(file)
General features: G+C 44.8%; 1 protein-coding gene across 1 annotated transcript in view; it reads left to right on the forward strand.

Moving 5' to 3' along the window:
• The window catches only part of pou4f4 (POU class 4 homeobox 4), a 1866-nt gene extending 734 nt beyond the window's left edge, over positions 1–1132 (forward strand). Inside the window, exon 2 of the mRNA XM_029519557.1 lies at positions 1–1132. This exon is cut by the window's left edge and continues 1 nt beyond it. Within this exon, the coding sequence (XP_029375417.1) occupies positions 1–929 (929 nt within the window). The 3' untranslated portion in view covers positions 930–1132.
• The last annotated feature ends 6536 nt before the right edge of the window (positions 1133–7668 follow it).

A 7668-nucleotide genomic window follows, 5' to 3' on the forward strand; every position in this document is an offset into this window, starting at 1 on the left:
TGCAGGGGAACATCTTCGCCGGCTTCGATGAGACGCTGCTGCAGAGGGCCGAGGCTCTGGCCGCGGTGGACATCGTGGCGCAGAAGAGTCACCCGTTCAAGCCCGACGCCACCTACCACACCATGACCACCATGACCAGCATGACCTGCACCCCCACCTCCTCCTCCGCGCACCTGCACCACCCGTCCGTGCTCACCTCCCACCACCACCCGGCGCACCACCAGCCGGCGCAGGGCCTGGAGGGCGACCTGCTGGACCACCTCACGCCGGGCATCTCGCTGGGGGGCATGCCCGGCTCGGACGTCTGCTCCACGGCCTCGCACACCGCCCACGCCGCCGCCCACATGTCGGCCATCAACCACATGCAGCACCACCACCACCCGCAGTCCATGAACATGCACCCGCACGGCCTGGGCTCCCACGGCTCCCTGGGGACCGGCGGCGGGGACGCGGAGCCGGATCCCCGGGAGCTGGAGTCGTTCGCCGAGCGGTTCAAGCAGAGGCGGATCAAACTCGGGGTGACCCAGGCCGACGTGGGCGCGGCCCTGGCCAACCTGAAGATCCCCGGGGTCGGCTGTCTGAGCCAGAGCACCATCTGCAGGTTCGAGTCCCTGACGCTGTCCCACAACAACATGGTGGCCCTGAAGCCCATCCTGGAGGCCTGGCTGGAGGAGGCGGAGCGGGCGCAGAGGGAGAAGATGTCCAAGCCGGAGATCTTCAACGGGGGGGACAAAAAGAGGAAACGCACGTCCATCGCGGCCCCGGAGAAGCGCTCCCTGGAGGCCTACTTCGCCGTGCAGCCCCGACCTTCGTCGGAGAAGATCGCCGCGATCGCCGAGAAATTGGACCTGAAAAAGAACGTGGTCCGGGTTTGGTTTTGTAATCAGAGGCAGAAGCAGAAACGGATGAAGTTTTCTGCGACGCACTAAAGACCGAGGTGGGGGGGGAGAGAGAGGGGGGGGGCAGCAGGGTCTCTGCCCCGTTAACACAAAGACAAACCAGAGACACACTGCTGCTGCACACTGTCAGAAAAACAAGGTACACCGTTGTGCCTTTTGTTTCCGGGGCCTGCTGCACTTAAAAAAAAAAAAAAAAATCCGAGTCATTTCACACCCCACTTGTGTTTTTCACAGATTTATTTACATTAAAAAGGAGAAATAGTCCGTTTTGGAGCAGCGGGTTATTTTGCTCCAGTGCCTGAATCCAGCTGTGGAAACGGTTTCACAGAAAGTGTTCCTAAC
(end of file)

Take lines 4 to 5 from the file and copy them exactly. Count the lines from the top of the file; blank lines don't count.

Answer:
• The last annotated feature ends 6536 nt before the right edge of the window (positions 1133–7668 follow it).

A 7668-nucleotide genomic window follows, 5' to 3' on the forward strand; every position in this document is an offset into this window, starting at 1 on the left: